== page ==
The Dragon Wagon

The Dragon Wagon
The landscaping changes often.

Tuesday, June 27, 2017

Newfoundland - Part 1

Once we crossed from Maine into Canada, we headed directly to North Sydney, Nova Scotia, for the ferry to Newfoundland.   We wanted to be in Newfoundland while icebergs were plentiful along its northern and eastern coasts. Our plan is to spend much more time exploring New Brunswick and Nova Scotia after returning from Newfoundland.  After taking the ferry to Channel-Port Aux Basques in Newfoundland, we spent 3 nights at Grand Codroy RV Park to explore some of the south-west portions of the island.

Cape Anguille Lighthouse

Rose Blanche Lighthouse
This lighthouse was constructed in 1873 using locally quarried granite.  After falling into ruin, restoration began in 1966 and the restored lighthouse reopened in 1999.

A view of the coastline from the lighthouse

The harbor and town of Rose Blanche

On our return trip we stopped to view Barachois Falls.

Along the trail to the falls, we saw lots of pitcher plants.

Nearby we found some Cottongrass.

Along the road we found this colorful old tugboat pulled up onto the beach.

Saturday, June 17, 2017


After Memorial Day weekend, we spent a couple of days in Salem, Massachusetts.  Our primary reason for stopping was some follow-up genealogical research for Barbara.  While we were there, we camped at Winter Island City Park which is right on Salem Harbor.

A view of the Dragon Wagon in our campsite

The view out our front window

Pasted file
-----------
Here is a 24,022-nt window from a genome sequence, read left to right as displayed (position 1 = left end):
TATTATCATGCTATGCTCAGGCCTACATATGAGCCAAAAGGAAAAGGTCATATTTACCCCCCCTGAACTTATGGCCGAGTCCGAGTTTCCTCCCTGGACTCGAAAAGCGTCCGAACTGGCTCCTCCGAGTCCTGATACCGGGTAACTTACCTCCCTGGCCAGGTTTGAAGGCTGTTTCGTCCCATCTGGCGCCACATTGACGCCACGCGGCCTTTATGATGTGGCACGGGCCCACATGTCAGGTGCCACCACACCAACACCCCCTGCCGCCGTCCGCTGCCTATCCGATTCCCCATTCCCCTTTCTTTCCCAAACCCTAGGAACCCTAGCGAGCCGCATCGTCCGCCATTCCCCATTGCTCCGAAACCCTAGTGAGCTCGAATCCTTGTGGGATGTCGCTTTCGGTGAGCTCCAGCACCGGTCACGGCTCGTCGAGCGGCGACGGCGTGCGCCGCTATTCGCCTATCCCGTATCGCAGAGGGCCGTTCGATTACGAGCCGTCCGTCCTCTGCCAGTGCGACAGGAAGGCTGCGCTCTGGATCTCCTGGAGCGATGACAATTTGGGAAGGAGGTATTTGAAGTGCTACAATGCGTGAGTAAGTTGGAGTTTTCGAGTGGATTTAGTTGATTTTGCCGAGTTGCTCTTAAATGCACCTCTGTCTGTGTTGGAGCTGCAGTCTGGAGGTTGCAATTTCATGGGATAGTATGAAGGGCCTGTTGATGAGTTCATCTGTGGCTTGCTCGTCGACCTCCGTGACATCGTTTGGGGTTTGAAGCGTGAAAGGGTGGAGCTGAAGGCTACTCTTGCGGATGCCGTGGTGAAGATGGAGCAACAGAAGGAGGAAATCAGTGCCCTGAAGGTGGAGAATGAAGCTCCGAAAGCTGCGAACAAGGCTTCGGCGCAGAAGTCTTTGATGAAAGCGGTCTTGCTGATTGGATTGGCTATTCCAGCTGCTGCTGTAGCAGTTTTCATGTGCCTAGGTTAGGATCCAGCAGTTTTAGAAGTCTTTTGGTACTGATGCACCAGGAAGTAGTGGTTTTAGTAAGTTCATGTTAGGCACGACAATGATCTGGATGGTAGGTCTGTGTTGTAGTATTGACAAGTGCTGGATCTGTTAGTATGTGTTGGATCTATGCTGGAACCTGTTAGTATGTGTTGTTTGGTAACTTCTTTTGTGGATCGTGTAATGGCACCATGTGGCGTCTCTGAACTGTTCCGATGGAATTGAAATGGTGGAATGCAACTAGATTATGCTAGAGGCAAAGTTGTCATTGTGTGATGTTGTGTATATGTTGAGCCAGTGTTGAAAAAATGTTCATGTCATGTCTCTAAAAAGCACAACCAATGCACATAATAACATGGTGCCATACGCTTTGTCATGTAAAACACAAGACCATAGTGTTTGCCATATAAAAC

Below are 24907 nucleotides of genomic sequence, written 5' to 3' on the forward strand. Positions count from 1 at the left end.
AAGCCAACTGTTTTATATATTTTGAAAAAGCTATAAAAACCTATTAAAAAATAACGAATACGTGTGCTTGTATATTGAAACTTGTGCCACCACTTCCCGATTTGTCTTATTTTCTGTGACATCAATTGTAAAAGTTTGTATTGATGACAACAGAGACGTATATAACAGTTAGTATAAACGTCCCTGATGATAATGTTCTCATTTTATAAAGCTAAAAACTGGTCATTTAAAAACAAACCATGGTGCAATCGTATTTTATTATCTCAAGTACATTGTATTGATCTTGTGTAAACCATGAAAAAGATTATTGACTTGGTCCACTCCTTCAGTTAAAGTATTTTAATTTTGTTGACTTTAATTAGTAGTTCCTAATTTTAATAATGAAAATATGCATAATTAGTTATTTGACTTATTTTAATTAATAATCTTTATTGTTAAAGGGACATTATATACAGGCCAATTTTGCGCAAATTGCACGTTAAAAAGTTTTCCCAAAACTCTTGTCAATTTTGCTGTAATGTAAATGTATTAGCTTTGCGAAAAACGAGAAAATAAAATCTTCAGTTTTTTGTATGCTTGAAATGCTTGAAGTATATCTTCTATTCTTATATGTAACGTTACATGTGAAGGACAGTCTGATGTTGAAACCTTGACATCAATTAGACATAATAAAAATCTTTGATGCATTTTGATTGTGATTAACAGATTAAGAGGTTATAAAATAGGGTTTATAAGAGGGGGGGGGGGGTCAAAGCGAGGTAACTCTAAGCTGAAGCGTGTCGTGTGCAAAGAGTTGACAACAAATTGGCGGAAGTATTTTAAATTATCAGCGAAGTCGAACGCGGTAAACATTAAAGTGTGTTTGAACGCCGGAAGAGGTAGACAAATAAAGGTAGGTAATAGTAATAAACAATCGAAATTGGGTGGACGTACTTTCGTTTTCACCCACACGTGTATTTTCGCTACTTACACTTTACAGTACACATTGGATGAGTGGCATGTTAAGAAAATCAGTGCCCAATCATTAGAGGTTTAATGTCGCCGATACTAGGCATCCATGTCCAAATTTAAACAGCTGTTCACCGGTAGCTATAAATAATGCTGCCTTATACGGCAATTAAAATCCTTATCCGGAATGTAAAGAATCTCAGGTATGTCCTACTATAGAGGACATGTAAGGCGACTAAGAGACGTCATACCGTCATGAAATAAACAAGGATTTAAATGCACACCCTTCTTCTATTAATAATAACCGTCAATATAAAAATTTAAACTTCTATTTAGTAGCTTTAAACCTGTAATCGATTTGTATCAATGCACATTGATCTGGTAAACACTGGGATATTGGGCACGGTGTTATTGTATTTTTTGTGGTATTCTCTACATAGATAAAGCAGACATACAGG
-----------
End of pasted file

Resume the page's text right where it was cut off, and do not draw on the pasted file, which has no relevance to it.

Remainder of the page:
John Upton, Barbara's first ancestor in this country, is believed to have arrived in 1635 and settled near Salem.  He became very prosperous and acquired quite a bit of farm land.

On this photo of a reproduction of an old map, I've marked where  John Upton built a house on one of his pieces of land.  Upton's Hill is named after him.

This house is believed to have replaced John Upton's original house sometime after 1676.

This old cemetery in the common of Lynnfield may be the location where John Upton was buried.

Thursday, June 15, 2017


We spent  Memorial Day weekend in the Pocono Mountains of northeast Pennsylvania.  Since it was fairly close by, we decided to visit Steamtown National Historic Site in Scranton, Pennsylvania operated by the National Park Service.  Steamtown focuses on the era of steam locomotives.

Baldwin Locomotive Works #26 built 1929

Illinois Central #790 built in 1903

A view of the restored turntable and roundhouse

A small switching engine built in 1927

A view inside the roundhouse of filled and empty work stalls

Central New Jersey Bucyrus Crane
Built in 1918 with a lift capacity of 150 tons

We liked the "character" of this 1914 locomotive.

A rare steam rotary snowplow
Built in 1898 and operated until 1965

This is one of the eight remaining Union Pacific "Big Boy" engines.  They were used to pull freight over the western Continental Divide.  These were some of the largest and most powerful steam engines ever built.
Total weight 1,250,000 lbs, overall length 132 ft. 9 14 in., 6,290 hp.

In the parking lot we spotted this beautifully restored Willys MB,
grandfather of Jeeps.

Thursday, June 8, 2017

Gettysburg Bluegrass Festival

On May 18-21 we attended the May 2017 iteration of the Gettysburg Bluegrass Festival held at the Granite Hill Campground near Gettysburg, Pennsylvania.  Below is a video composed of several clips from just a few of the performers we were able to see.